By Rajesh Joshi
BBC Hindi service
As India observes the 60th anniversary of Mahatma Gandhi's death, Hindu nationalist groups still grapple with the question whether to reject or appreciate his killer.
Gandhi was killed by a Hindu nationalist
Mahatma Gandhi was assassinated by a Hindu nationalist Nathuram Godse on 30 January, 1948 in Delhi's Birla House.
In the communally charged atmosphere during India's Partition in August 1947, Godse and his accomplices held Mahatma Gandhi responsible for the miseries of the Hindus and accused him of appeasing Muslims.
Right-wing Hindu nationalist organisations like the Rashtriya Swayamsevak Sangh, (Nationalist Volunteers' Organisation) were banned and many of its leaders were sent to jail following the assassination of Gandhi.
The RSS is the ideological fountainhead of India's main opposition party BJP.
Nathuram Godse was later tried and hanged but the RSS was exonerated and the government decided to lift the ban on its activities.
Even though the RSS publicly rejects Nathuram Godse, its leaders don't hide their appreciation for what they call his "selfless act".
"We will have to accept that Nathuram Godse acted with selfless spirit; he did not have any self-interest in it. He must also have been aware that he would be hanged for what he was going to do. This spirit cannot be denied," RSS ideologue Devendra Swaroop told the BBC.
"But he was wrong if he thought that Gandhiji was taking history in a wrong direction and by killing him he could correct the course of history," adds Mr Swaroop.
"RSS firmly believes that Godse acted at the spur of the moment and it was quite detrimental for the Hindu society. Gandhi dead proved to be stronger than Gandhi alive."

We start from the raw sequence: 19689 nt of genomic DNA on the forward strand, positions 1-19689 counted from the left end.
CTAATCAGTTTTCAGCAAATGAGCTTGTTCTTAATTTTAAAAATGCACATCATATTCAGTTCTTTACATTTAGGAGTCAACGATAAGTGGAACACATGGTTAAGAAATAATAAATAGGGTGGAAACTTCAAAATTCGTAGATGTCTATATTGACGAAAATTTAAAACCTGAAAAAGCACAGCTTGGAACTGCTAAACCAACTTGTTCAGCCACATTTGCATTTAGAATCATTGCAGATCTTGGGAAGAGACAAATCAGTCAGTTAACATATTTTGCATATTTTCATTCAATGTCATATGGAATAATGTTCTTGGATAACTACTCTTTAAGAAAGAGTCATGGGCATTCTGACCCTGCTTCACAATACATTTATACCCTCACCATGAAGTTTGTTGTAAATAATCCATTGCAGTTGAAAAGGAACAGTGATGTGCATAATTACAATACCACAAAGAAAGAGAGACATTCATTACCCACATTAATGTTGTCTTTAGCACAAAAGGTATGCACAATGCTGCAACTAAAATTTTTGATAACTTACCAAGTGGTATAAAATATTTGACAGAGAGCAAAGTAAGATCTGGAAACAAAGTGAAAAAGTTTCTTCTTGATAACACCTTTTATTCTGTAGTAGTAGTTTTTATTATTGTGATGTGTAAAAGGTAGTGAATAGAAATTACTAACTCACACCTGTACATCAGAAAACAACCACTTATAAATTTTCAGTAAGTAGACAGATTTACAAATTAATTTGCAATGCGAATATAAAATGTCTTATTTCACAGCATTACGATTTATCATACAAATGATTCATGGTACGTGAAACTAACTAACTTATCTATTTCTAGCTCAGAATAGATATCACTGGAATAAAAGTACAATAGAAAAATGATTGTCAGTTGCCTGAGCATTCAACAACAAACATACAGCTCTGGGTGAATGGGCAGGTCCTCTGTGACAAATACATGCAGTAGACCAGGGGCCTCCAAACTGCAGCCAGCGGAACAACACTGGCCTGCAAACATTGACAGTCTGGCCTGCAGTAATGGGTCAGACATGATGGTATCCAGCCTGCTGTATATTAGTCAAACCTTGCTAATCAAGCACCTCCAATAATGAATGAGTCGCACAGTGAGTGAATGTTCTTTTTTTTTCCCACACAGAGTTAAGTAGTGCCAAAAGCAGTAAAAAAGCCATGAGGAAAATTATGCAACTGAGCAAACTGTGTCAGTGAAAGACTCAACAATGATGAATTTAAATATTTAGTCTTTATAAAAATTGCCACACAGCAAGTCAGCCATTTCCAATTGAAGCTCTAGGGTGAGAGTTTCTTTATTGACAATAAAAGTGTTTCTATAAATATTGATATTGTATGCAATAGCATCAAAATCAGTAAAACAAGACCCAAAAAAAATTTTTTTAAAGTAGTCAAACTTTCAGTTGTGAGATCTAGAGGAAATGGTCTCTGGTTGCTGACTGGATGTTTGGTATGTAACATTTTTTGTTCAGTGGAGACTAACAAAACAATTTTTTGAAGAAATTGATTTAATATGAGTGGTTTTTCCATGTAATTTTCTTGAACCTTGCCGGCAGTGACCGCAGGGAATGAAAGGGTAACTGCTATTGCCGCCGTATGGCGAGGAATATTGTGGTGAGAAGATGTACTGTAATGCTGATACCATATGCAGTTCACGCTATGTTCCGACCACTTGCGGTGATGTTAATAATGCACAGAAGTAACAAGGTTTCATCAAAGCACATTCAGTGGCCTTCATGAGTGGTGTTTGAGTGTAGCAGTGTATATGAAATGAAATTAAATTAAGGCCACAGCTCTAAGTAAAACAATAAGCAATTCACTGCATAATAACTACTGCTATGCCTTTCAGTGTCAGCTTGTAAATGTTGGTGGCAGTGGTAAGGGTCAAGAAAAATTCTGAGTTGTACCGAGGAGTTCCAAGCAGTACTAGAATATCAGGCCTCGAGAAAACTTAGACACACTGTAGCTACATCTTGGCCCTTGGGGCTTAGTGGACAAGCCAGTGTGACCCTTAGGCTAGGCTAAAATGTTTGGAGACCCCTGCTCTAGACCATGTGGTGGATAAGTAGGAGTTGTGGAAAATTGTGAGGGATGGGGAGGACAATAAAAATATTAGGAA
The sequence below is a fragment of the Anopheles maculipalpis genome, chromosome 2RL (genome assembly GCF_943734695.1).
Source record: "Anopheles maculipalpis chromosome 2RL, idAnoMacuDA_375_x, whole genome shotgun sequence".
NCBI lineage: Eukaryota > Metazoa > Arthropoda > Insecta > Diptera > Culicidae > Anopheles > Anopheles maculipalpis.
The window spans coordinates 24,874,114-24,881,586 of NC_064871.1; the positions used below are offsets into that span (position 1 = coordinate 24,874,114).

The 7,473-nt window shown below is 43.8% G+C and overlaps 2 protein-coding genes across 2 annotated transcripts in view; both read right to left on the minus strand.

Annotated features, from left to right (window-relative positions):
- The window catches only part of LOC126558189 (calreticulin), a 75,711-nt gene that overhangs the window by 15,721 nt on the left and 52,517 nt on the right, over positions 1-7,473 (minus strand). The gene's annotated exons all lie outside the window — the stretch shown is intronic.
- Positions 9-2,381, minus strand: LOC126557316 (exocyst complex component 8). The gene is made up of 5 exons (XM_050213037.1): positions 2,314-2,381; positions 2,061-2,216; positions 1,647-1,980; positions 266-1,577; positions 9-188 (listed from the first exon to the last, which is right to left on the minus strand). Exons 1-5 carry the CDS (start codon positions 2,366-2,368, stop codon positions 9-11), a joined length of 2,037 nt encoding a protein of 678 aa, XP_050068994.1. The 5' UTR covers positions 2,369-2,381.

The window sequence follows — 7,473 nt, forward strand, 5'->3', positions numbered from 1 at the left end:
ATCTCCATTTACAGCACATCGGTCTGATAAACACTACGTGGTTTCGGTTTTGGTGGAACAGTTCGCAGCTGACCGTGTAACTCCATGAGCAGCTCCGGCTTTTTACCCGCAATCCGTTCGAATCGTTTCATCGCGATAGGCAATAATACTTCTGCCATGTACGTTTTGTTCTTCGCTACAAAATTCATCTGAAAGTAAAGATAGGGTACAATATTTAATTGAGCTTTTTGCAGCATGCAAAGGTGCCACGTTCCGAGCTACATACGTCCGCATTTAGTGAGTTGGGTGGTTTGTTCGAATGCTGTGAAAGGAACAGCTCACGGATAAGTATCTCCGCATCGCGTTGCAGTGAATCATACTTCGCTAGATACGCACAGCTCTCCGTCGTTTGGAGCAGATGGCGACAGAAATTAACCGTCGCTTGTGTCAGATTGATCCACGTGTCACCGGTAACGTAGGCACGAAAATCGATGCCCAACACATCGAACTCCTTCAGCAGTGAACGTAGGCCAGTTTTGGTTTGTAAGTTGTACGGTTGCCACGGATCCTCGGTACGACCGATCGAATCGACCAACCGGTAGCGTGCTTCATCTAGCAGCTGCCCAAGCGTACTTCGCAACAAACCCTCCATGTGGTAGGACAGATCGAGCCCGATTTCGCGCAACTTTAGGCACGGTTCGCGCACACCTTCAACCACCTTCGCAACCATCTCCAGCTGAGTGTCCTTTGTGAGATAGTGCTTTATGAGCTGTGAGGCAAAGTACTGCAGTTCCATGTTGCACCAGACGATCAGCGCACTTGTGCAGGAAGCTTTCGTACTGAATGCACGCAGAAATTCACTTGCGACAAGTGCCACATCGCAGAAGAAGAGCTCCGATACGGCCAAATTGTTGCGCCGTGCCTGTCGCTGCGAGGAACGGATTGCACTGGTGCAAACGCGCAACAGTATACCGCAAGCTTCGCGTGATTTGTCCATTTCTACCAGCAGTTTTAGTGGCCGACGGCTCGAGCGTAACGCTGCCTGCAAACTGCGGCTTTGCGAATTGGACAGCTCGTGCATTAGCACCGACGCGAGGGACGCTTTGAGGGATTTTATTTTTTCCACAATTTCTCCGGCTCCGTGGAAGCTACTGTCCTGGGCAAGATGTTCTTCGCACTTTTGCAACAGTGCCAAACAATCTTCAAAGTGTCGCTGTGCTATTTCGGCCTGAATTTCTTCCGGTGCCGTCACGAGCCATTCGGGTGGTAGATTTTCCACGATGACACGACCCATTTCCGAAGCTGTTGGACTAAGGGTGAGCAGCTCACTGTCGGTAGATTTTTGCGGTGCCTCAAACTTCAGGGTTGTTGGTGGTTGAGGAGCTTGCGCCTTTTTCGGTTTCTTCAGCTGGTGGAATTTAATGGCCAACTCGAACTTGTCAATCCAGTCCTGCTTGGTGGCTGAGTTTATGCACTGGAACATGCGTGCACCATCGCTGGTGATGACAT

Some Hindu leaders have condemned Gandhi's policy of non-violence
Leaders of the Bajrang Dal, another affiliate of the RSS, believe that Godse's role in history needs to be reassessed.
"People may object to his method but I don't believe that he committed such an act (of killing Gandhi) with some personal animosity," says Prakash Sharma, head of the Bajrang Dal.
"He was concerned for the country and at that time he did what he thought was right."
Gandhi and his thoughts have more than once posed a challenge to the ideology of Hindu nationalists.
Some Hindu leaders openly condemned Gandhi's policy of non-violence and friendship between Hindus and Muslims during the anti-Muslim riots that broke out in India's western state Gujarat in February 2002.
Pravin Togadia of the Vishwa Hindu Parishad (World Hindu Council) said in a public gathering: "Until the day we give up Gandhi's ideology of non violence and the ideology of surrendering before the Muslims, terrorism cannot be defeated."
"My brothers, we will have to abandon Gandhi."
However, RSS spokesman Ram Madhav denies that his organisation faces a dilemma about Godse.
"This issue had been resolved decades ago that he (Godse) had nothing to do with RSS and Gandhiji's assassination had nothing to do with RSS," he said.
The 2002 Gujarat riots left many Muslims isolated
But Mahatma Gandhi's great grandson Tushar Gandhi is not impressed - he accuses the RSS of doublespeak.
"Whenever an organisation uses a weapon to achieve its agenda, it abandons the weapon after using it. They use and throw it like a condom," he said.
"I have seen a deep feeling of devotion in the Sangh Parivar (or the RSS family) for Nathuram Godse and I know how they cherish him. But they do it secretly because they lack the courage."